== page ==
7 takeaways from the discussion about the author of “Something Wild”



“I think I wrote it in every possible way.”

On Wednesday, the Boston.com Book Club hosted a virtual chat with author Hanna Halperin on her debut novel, “Something Wild.” Moderated by Gillian Kohli, co-owner of Wellesley Books, our conversation covered the author’s past as a domestic violence counselor, how she gets to know her characters, and what she hopes readers will take away from her novel.

Coming up, we’re sharing our top takeaways from the event, and you can also watch the full recording here.

Halperin worked as a domestic violence counselor before becoming a writer

She worked in the field for five years, devoting much of her time to education on domestic violence. During her work, she became aware of the prevalence of violence against women around the world.

Boston.com Book Club chooses “Something Wild” by Hanna Halperin

The book was inspired by the stories of women who have experienced domestic violence – but the characters are fictional

Halperin has kept his clients’ stories completely private, but they have always served as the catalyst behind “Something Wild.” However, she sought to capture the varied reactions to the abuse she witnessed during her tenure as a counselor and made it a central part of the novel. Once the two sisters find out their mother is being abused by their stepfather during a home visit, one sister is adamant about filing a restraining order, while the other feels conflicted – struggling with lingering feelings of love towards her stepfather.

The story explores the “sixth sense of danger” which is deeply linked to childhood

“I ended up opening the novel with that feeling – especially girls with that almost sixth sense of danger,” she said. In the book, the two sisters refer to this innate feeling of feeling that another woman or themselves are in trouble and in need of protection from “the wild thing.” “These two young girls, even when they are quite young, know it without having the language to speak it, so they invent their own language. And part of what this story is about is how complicated it gets when they’re pitted against each other. “

“Something Wild” was written several times before settling on a winning draft

The author describes her experience writing the novel as messy and chaotic – changing narrators and cutting nearly 300 pages on the sisters’ childhood. “I think I wrote it from every possible perspective,” Halperin said. “When I started writing it, I wrote almost everything from the point of view of Nessa, the older sister alone, and then I realized that I wanted it to be from the point of view of the two sisters… I had to find my bearings. what story do I want to tell and who do I want to tell… in the end, I thought “this is the story of two sisters”.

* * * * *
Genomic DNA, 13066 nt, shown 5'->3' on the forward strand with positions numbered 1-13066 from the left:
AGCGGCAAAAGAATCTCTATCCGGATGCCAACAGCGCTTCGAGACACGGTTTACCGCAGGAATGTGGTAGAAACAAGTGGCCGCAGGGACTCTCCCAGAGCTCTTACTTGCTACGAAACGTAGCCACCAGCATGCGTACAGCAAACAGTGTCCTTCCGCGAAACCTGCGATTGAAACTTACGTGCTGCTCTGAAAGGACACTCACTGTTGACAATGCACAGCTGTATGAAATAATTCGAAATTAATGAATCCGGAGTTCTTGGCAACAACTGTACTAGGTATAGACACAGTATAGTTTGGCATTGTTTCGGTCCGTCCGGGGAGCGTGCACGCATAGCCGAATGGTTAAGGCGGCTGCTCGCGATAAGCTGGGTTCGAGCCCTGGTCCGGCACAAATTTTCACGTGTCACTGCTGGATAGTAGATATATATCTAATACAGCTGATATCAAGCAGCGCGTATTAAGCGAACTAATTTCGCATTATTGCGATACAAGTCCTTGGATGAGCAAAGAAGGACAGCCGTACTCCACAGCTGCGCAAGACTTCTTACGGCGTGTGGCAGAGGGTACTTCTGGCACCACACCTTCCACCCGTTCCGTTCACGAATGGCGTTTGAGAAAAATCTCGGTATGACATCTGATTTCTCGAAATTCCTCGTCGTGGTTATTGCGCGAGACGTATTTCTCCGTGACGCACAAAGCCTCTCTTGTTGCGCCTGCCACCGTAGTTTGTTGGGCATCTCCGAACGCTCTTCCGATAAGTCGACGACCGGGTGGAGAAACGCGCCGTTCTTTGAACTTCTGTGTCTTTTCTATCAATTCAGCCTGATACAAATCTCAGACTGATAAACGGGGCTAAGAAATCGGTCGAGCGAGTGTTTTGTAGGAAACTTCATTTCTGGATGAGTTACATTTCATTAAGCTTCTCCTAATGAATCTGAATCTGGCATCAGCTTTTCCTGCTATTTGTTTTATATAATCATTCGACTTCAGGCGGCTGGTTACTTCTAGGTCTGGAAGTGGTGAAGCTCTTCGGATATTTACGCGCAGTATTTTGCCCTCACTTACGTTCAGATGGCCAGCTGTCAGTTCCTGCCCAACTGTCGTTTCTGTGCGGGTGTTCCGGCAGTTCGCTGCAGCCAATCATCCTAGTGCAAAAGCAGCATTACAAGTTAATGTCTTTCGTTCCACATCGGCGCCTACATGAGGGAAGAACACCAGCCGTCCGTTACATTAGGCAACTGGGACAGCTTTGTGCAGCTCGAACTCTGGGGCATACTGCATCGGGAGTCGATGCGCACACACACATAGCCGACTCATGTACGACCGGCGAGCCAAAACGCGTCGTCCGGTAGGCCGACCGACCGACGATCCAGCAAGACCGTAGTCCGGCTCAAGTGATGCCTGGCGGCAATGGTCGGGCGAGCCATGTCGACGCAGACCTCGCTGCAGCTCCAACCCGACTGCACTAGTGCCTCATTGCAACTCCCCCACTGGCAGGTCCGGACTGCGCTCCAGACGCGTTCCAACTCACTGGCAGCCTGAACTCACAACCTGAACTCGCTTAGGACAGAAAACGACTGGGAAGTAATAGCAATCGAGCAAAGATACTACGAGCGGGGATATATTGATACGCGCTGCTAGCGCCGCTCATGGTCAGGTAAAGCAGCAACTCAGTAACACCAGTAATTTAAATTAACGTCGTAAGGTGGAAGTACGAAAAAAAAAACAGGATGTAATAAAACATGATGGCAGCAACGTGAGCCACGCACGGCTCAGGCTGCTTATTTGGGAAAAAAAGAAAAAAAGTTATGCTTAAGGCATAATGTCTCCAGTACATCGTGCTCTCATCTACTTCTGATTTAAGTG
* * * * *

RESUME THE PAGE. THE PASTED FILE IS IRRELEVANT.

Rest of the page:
The author of “Something Wild” Hanna Halperin – Sharona Jacobs

Why the novel takes place in Arlington, Mass.

Halperin worked on Winter Street in Arlington, so she felt she could easily paint the picture of the area. But the setting was originally nonexistent until Halperin’s editor insisted on describing the meaning behind different New England towns and how that plays out in the story. The author believes that adding a specific setting has made a big difference in the novel, bringing out interesting details about the characters, showing how and where they live and spend time adds context to who they are.

How she gets to know her characters, and the one with special meaning

“Usually when I write, I follow the details,” said the author. “I’m going to write a detail about a character or put a character in a situation. What’s exciting about writing a scene is figuring out how that character would react, and then I kind of get to know my characters by writing that scene, and then I have these little nuggets on the character.

One of the names of the main character has special meaning for the author. A late friend of Halperin’s gave him the idea of ​​using Nessa’s name for one of his characters, and felt that including her was a way of honoring his life.

Halperin hopes readers get a taste of how to navigate conversations about abuse

“It’s hard to navigate conversations where someone comes to you and reveals they’re in an abusive relationship,” the author said. “I think the characters in the novel struggle with that. So hopefully the book opens up conversations about how to have those conversations. I think there is that pressure to say the right thing and, if someone comes to you and tells you, just listening to them and believing them is huge.

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